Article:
My only complaint here is that the story gets unnecessarily salty about folk music. The protagonist is trying to escape his folk roots to become a glam star. I get that. This is mostly framed as personal expression and self-discovery and it's fine. But a bit at the end sneers about "the dreary taint of folk music" (or some such phrasing) with no pushback. It was -- sorry -- a sour note. Especially since the sound track features quite a bit of soulful folk. (Luke Legs doing the title and main-menu tracks.)
That's a footnote, though. Playing this is like injecting album covers directly into your ocular nerve. Do it.

Psychonauts 2

I don't have a lot to say about this -- it's a big release; people have said plenty. But I really appreciated how much the story centered consent, concensus, and teamwork.
The original game, after all, was basically about gate-crashing people's heads and using their hangups as an amusement park ride. The adventure-game form practically mandates this sort of ego-trip approach. But P2 makes an effort to break away from it. The first big story arc has Raz jumping into someone's head to "fix a problem" -- which causes a big problem, and then he has to fix it. And then he apologizes! And for the rest of the game, whenever Raz needs to head-dive, there's a line where he asks permission. It's a small thing, but the writers went there, and it makes the game shine.
Similarly, the big cast of background characters all get their moments of storyline and their moments of heroism. The game is about Raz, but in the story, sometimes he's the sidekick.
Also appreciated: the generous easy-mode options. I turned on "invincible" for most of the boss fights. Made it a better game -- for me. You do you.

OPUS: Echo of Starsong

A visual novel mashed up with several other genres: abstract puzzle, adventure game, Out There-style space puttering. The visual novel is on top, and I'm not saying that just because all the dialogue is floating heads with a range of facial expressions. (Plus the infamous Giant Sweat Drop of Fluster.) All the exploration and puzzles and minigames are there to pace the big dramatic romance plot.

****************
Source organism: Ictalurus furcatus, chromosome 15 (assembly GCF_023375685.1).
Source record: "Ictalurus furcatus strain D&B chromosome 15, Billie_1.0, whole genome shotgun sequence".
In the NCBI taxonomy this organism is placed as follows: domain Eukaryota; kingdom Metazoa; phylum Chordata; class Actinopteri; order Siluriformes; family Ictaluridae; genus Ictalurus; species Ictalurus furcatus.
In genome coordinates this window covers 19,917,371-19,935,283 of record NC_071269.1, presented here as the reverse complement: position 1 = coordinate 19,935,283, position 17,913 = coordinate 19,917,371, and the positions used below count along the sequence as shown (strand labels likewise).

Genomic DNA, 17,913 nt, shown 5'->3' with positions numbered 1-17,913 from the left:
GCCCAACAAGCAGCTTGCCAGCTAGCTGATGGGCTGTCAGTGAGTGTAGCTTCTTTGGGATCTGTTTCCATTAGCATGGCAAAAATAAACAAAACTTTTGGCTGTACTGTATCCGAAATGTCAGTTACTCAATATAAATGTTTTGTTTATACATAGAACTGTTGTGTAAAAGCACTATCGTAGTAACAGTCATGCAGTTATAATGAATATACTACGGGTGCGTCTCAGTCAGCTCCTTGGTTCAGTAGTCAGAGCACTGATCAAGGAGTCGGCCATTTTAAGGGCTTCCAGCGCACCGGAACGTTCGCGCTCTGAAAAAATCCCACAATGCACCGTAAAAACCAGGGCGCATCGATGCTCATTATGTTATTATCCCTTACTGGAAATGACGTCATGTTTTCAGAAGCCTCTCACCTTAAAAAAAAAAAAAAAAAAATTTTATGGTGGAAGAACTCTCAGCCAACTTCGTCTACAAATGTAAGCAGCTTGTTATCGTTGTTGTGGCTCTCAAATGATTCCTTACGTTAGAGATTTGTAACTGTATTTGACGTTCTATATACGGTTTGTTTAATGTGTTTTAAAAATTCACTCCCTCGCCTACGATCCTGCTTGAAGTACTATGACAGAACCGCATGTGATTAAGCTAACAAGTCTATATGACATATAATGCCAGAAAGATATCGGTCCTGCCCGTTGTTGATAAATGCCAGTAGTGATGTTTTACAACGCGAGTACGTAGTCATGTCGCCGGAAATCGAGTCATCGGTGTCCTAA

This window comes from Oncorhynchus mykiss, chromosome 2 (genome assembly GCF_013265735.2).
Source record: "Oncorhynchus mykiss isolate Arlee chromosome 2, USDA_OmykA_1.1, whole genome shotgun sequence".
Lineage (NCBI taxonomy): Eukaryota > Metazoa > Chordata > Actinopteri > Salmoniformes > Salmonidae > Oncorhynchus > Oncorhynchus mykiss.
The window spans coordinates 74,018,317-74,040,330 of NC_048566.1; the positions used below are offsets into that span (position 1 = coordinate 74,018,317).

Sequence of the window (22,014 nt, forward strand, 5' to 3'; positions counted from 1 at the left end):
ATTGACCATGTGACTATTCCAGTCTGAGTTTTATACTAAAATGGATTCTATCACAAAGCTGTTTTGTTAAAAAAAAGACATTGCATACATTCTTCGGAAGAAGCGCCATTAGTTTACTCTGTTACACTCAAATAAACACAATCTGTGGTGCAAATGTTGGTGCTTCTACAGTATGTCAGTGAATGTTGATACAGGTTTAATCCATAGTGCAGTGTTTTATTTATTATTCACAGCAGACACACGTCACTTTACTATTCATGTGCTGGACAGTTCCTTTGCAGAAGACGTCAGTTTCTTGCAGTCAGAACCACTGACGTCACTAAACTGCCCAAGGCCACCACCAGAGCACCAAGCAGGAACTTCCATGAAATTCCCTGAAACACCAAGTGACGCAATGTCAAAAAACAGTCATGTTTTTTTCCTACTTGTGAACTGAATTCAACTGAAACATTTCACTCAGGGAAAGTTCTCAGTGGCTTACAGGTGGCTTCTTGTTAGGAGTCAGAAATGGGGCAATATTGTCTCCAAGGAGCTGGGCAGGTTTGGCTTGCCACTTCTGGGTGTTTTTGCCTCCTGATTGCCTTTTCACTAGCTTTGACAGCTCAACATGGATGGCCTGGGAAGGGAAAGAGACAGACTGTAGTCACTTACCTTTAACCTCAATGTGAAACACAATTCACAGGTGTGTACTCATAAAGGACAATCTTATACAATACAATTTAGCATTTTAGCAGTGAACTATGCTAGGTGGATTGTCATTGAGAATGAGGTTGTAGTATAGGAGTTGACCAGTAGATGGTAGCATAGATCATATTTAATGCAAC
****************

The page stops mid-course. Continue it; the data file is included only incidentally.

When I say they're pacing, I don't mean they're extraneous or slapdash. Every piece of the game carries its share of the narrative. You get walk-and-talk while you explore. You get bits of worldbuilding and history from every random encounter. You get NPC banter in the email screen that hands you quests. You get tragic space girlfriend music out of the puzzle system. The designers have clearly thought through their narrative design in intense detail, and then polished the heck out of everything, too.
(I will raise one tiny quibble, just because it was such an uncharacteristic oversight. If your story does a "one year goes by" timeline skip between chapters -- with plot consequences -- you can't put me back in the same ship with exactly the same amount of fuel, scrap, hull damage, and cargo. That's a Voyager-level writing goof. At least throw some money and gas in the tank to show that the offscreen year was a working year.)